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How I Beat My Gambling Addiction

Updated on December 13, 2018
ViieraMonica profile image

My name is Monica and I graduated from CSULB in 2013 in political science. I write about social issues primarily in the Latino community.

How it Started- A Gamble Within a Gamble

When I was 23, I decided to enter a relationship with an "ex-drug addict". There was the first gamble right there. His artistic abilities and our connection made me fall in love and I wasn't even thinking about the possibility of him relapsing. All I knew, within a very short amount of time, was that we were meant to be together. Hey, we've all been young and dumb and in love and made mistakes. But at the time, I was set on being true to my heart.

Like most substance abusers, my love at the time did end up relapsing rather quickly. I was unprepared as I had never lived with anyone that had a substance abuse problem and became quite stressed. The intense fighting about him lying about his drug use is what I believe ultimately led me to miscarry our child that I was carrying.

As I mentioned, the relationship itself was a gamble in itself, as I simply followed my impulses, moved in with someone I knew a little longer than a month, and then let myself get pregnant. I guess I thought the intense connection and the love we shared would be worth all the chaos of me relocating from LA to Seattle, but I was wrong.

After the miscarriage, the two of us were in pain and needed to cope. The night I was discharged from the hospital from losing my child, my ex suggested we go to a local casino instead of just staying home and feeling worse about ourselves. I felt so numb that I agreed that yes, I didn't want to go back to our gothic-decorated home with its fake cadavers and other d├ęcor that would just remind me of death. So I went with him to the closest casino.

Self-Numbing and the Addiction to Total Immersion

The first night we spent at the casino was a relief because the sounds of the slot machines were so loud that I couldn't even think and the lights were so stimulating that I was forced to be present instead of ruminating about death. My ex and I stayed at the casino until five in the morning, and I despite being there for eight hours, I won like a hundred bucks. But it still felt better than being in our empty home, facing reality.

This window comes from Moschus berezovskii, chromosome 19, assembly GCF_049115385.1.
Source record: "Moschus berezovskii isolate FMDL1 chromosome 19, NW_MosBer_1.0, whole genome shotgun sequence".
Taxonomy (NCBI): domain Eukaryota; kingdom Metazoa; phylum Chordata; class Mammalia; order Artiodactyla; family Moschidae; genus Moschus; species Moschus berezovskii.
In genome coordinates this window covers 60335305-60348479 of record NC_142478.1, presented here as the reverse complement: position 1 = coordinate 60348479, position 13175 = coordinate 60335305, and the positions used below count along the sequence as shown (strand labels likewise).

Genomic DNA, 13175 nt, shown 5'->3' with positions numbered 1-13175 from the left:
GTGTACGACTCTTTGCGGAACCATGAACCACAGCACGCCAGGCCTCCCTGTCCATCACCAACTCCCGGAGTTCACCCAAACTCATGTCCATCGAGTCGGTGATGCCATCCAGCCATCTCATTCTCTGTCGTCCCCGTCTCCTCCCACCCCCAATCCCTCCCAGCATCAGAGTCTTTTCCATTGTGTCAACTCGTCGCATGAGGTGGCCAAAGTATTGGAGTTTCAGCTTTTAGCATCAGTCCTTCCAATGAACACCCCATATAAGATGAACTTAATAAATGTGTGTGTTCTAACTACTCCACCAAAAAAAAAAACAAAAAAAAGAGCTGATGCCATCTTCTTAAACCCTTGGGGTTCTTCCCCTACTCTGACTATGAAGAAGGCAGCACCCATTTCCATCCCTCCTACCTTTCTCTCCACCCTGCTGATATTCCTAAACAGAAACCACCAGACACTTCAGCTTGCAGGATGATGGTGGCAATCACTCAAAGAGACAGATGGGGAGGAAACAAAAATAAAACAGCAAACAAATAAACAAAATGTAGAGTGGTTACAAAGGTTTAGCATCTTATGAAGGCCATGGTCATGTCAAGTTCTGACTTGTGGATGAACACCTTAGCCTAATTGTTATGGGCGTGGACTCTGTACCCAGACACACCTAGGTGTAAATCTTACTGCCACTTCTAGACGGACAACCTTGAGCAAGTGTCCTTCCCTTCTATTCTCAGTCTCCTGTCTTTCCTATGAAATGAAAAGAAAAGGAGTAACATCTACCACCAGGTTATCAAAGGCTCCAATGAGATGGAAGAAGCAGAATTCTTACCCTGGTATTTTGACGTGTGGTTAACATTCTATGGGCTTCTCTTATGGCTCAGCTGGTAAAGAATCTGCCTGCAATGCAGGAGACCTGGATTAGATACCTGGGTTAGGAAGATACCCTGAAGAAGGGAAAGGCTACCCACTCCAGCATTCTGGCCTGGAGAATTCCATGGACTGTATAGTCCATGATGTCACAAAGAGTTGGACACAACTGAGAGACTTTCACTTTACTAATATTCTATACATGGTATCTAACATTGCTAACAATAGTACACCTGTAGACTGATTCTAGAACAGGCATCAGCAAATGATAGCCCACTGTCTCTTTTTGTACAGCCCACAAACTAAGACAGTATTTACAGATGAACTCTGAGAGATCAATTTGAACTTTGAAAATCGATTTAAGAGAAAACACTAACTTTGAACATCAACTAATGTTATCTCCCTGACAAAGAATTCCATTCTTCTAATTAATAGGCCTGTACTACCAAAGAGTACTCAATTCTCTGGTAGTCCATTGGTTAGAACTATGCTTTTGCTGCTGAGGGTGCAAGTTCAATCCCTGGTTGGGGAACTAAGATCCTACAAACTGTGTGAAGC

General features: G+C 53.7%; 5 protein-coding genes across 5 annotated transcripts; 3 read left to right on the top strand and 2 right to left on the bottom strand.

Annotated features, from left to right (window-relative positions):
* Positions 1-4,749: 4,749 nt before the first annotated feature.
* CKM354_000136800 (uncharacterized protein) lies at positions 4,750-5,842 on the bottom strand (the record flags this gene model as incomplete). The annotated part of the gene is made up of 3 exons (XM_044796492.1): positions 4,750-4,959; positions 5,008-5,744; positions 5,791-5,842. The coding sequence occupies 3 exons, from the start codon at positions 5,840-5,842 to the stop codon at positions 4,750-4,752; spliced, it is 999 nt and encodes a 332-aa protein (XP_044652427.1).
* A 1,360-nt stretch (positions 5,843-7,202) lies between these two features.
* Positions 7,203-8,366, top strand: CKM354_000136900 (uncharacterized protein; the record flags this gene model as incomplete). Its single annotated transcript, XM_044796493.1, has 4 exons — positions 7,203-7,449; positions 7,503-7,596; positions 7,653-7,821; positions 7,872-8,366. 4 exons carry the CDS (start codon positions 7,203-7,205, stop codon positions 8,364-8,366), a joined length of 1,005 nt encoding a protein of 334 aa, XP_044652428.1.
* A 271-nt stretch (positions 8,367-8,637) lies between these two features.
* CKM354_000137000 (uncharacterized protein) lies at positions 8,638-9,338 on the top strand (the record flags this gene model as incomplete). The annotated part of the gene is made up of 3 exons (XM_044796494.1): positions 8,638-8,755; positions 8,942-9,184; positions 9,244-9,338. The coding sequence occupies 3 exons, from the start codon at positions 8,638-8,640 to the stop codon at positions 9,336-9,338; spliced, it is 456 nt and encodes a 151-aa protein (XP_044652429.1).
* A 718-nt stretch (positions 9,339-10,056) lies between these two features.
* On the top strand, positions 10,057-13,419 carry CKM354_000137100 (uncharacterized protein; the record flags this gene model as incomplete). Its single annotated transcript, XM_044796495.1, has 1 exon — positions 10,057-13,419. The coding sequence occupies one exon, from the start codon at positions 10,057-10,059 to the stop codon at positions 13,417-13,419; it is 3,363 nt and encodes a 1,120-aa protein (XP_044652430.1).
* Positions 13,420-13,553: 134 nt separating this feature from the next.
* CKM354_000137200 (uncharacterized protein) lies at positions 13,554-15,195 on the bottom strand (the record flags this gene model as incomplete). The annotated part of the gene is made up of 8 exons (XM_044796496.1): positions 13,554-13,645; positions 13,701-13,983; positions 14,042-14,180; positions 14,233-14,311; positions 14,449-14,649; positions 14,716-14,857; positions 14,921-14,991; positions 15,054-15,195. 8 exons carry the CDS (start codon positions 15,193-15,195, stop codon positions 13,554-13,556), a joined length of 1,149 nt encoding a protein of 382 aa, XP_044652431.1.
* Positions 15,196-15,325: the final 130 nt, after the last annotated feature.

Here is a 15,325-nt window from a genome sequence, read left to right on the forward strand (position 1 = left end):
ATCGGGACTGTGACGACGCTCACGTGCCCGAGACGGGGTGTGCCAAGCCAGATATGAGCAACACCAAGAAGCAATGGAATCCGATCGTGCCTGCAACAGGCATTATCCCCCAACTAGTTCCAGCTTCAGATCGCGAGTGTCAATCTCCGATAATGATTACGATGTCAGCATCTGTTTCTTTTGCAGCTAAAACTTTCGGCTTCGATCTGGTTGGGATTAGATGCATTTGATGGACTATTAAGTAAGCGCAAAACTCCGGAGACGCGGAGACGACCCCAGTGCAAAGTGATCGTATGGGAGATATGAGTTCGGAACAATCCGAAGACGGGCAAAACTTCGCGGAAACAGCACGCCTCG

Pain has a way of bringing people closer, for better or for worse. So I stayed with my ex even though he was still dealing with his substance abuse problem because I loved him and he was almost...almost the father of my child.

The thing was, his first drug of choice was meth. I hated how dangerous it was for him to smoke it and begged him to get help. But he was not ready to lose his addictive mentality just yet, so I bartered with him. With gambling being his second favorite addiction, I told him that I would stay with him if he quit meth and we just went gambling together instead. At this point, I was just clinging on by a thread to him, myself, and reality, still not having really coped with the loss of a child.

So this is how my ex and I lost thousands and thousands of dollars, lost our big screen TV, our couch, our bed, and eventually our apartment. Sure, we were losing, but we had become so addicted to numbing ourselves and getting lost in this florescent church that it didn't really matter. At least at first.

The Break-Up

After 6 months of spending almost every night at the casino, I found myself in a strained, sexless relationship. It's unfortunate that when two people are addicted to something, they tend to not break out of the addiction at the exact same time.

In our case, it was me who decided to stop gambling first. There was one day when we didn't have enough money to do our laundry and found myself handwashing our clothes in a bathroom sink with dish soap, I looked at my tired self in the mirror and decided enough was enough.Of course it was terribly tempting to stay and keep gambling as I desperately hoped that all our losses would still lead to "the big win", but I became tired of starving and worrying about groceries. I needed to leave Seattle, even though their was still some love there, to save myself. We were too close from being homeless and the decreasing quality of our relationship just wasn't worth the gamble anymore.

The Unconventional Way I Healed Myself

So I split from my ex and moved back from Seattle to Los Angeles. Just like I had gone "all in" in my relationship with him, it was devastating going "all out". I fell into a six month depression which kept me in bed either on my back, ruminating and crying, or on my stomach, trying to journal my way out of the pain.

I attempted to attend a Gambler's Anonymous group in Glendale, but it wasn't really effective for me. The guy that wanted to sponsor me was a 65 year old man who wore a T-shirt that said "I Blame My Father for Everything".

Unimpressed, I knew I needed to take matters into my own hands. Upon doing some serious reflecting and making insights as it came to my own emotional landscape, I decided that the best way to stay away from gambling was to channel that "game-playing" addiction I had to more harmless habits. So I begin to play ping pong, billiards, and darts every day at the local bar.

Unlike gambling, these games were free, and it allowed me to rebuild my confidence as I made several friends just enjoying these bar games. So that's ultimately how I got over gambling. I channeled that game-playing, adrenaline- soaked tendency of mine into something less destructive. And I read the book below to help rebuild my finances.

The Best Book to Rebuild Your Life After a Gambling Addiction


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